The bacteria that cause tooth decay protect themselves by hiding in a multilayered community of other bacteria and polymers, researchers in the US have found.
They did so by using a combination of super-resolution confocal and scanning electron microscopy with computational analysis to study how Streptococcus mutans arranges itself within the sticky biofilm we know as dental plaque.
This allowed them to examine the biofilm layer by layer, creating a 3D picture of the specific architectures.
They discovered that S. mutans most often appeared arranged in a mound against the tooth’s surface. It formed an inner core, with other commensal bacteria, such as S. oralis, forming additional outer layers precisely arranged in a crownlike structure.
Supporting and separating these layers was an extracellular scaffold made of sugars produced by S. mutans, effectively encasing and protecting the disease-causing bacteria.
“We found this highly ordered community with a dense accumulation of S. mutans in the middle surrounded by these halos of different bacteria, and wondered how this could cause tooth decay,” says Michael Koo from the University of Pennsylvania, co-senior author of a paper in the journal PNAS.
To learn more, the team attempted to recreate the natural plaque formations on a toothlike surface in the lab using S. mutans, S. oralis and a sugar solution. They grew rotund-shaped architecture then measured levels of acid and demineralisation associated with them.
“What we discovered, and what was exciting for us, is that the rotund areas perfectly matched with the demineralised and high acid levels on the enamel surface,” says Koo.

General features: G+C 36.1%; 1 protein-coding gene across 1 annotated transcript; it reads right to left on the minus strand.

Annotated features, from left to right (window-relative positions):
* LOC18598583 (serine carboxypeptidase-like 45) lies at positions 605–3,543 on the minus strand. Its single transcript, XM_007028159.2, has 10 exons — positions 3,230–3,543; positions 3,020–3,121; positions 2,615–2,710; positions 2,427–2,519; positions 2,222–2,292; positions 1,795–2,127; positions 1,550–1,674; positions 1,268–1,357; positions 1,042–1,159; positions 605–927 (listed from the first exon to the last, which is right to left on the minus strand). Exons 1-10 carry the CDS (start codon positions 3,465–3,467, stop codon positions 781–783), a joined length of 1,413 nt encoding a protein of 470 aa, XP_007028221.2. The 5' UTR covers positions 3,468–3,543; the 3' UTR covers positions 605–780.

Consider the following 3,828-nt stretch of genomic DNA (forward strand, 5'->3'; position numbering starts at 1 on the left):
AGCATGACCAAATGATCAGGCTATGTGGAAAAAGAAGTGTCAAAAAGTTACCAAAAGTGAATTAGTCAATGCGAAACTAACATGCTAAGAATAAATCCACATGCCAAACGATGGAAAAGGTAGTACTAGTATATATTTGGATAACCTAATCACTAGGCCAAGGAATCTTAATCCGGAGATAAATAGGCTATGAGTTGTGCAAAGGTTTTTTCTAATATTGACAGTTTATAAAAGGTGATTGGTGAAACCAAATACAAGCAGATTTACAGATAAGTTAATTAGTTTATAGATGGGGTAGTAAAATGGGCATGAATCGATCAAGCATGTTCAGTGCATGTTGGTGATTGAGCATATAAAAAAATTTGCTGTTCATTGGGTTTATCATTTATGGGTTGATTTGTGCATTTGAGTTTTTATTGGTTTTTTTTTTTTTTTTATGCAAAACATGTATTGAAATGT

“This mirrors what clinicians see when they find dental caries: punctuated areas of decalcification known as white spots. The domelike structure could explain how cavities get their start.”
In a final set of experiments, the team put the rotund community to the test, applying an antimicrobial treatment and observing how the bacteria fared.
When the rotund structures were intact, the S. mutans in the inner core largely avoided dying from the antimicrobial treatment. Only breaking up the scaffolding material holding the outer layers together enabled the antimicrobial to penetrate and effectively kill the cavity-causing bacteria.
The findings, the researchers say, may not only help more effectively target the pathogenic core of dental biofilms, but also have implications for other fields.
“It demonstrates that the spatial structure of the microbiome may mediate function and the disease outcome, which could be applicable to other medical fields dealing with polymicrobial infections,” says Michael Koo.
“It’s not just which pathogens are there but how they’re structured that tells you about the disease that they cause,” adds Marvin Whiteley, from Georgia Tech. “Bacteria are highly social creatures and have friends and enemies that dictate their behaviours.”
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